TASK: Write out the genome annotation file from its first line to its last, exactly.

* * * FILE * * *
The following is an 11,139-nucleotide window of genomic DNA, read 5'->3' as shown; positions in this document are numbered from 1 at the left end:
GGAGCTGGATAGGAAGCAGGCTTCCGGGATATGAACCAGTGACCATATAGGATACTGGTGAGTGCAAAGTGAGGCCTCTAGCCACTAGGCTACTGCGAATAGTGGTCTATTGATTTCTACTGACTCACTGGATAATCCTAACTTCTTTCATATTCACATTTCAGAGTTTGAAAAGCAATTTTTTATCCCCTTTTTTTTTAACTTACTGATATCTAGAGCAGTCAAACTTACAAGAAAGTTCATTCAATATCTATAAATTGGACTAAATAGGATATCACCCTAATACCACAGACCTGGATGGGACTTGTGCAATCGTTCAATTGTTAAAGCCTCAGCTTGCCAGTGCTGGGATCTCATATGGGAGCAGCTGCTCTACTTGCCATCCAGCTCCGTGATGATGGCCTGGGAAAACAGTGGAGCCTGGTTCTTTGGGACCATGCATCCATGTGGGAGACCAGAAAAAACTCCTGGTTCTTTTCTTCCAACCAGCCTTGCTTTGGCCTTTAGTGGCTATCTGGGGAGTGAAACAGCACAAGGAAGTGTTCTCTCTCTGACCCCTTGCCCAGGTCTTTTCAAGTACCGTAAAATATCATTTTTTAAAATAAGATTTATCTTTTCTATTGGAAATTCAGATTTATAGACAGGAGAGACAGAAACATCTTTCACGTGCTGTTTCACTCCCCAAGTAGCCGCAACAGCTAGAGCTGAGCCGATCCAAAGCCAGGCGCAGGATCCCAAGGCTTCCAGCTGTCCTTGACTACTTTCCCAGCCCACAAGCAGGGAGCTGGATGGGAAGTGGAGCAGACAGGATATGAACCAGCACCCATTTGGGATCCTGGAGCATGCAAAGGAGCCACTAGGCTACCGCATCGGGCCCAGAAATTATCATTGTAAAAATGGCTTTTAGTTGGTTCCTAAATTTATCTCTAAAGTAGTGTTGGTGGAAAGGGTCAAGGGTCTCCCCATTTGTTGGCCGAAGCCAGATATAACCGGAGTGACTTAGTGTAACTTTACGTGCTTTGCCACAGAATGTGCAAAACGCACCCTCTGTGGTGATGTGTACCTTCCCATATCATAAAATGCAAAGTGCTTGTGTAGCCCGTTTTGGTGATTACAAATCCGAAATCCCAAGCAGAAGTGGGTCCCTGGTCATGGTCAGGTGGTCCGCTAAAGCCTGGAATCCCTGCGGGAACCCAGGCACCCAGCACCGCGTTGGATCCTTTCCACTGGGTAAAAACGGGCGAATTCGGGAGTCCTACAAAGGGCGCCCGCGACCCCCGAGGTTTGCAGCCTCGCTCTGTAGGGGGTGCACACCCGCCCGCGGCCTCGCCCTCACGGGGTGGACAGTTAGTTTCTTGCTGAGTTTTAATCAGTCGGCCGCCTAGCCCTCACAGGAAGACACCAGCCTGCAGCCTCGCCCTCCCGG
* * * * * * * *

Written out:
The following is an 11,139-nucleotide window of genomic DNA, read 5'->3' as shown; positions in this document are numbered from 1 at the left end:
GGAGCTGGATAGGAAGCAGGCTTCCGGGATATGAACCAGTGACCATATAGGATACTGGTGAGTGCAAAGTGAGGCCTCTAGCCACTAGGCTACTGCGAATAGTGGTCTATTGATTTCTACTGACTCACTGGATAATCCTAACTTCTTTCATATTCACATTTCAGAGTTTGAAAAGCAATTTTTTATCCCCTTTTTTTTTAACTTACTGATATCTAGAGCAGTCAAACTTACAAGAAAGTTCATTCAATATCTATAAATTGGACTAAATAGGATATCACCCTAATACCACAGACCTGGATGGGACTTGTGCAATCGTTCAATTGTTAAAGCCTCAGCTTGCCAGTGCTGGGATCTCATATGGGAGCAGCTGCTCTACTTGCCATCCAGCTCCGTGATGATGGCCTGGGAAAACAGTGGAGCCTGGTTCTTTGGGACCATGCATCCATGTGGGAGACCAGAAAAAACTCCTGGTTCTTTTCTTCCAACCAGCCTTGCTTTGGCCTTTAGTGGCTATCTGGGGAGTGAAACAGCACAAGGAAGTGTTCTCTCTCTGACCCCTTGCCCAGGTCTTTTCAAGTACCGTAAAATATCATTTTTTAAAATAAGATTTATCTTTTCTATTGGAAATTCAGATTTATAGACAGGAGAGACAGAAACATCTTTCACGTGCTGTTTCACTCCCCAAGTAGCCGCAACAGCTAGAGCTGAGCCGATCCAAAGCCAGGCGCAGGATCCCAAGGCTTCCAGCTGTCCTTGACTACTTTCCCAGCCCACAAGCAGGGAGCTGGATGGGAAGTGGAGCAGACAGGATATGAACCAGCACCCATTTGGGATCCTGGAGCATGCAAAGGAGCCACTAGGCTACCGCATCGGGCCCAGAAATTATCATTGTAAAAATGGCTTTTAGTTGGTTCCTAAATTTATCTCTAAAGTAGTGTTGGTGGAAAGGGTCAAGGGTCTCCCCATTTGTTGGCCGAAGCCAGATATAACCGGAGTGACTTAGTGTAACTTTACGTGCTTTGCCACAGAATGTGCAAAACGCACCCTCTGTGGTGATGTGTACCTTCCCATATCATAAAATGCAAAGTGCTTGTGTAGCCCGTTTTGGTGATTACAAATCCGAAATCCCAAGCAGAAGTGGGTCCCTGGTCATGGTCAGGTGGTCCGCTAAAGCCTGGAATCCCTGCGGGAACCCAGGCACCCAGCACCGCGTTGGATCCTTTCCACTGGGTAAAAACGGGCGAATTCGGGAGTCCTACAAAGGGCGCCCGCGACCCCCGAGGTTTGCAGCCTCGCTCTGTAGGGGGTGCACACCCGCCCGCGGCCTCGCCCTCACGGGGTGGACAGTTAGTTTCTTGCTGAGTTTTAATCAGTCGGCCGCCTAGCCCTCACAGGAAGACACCAGCCTGCAGCCTCGCCCTCCCGG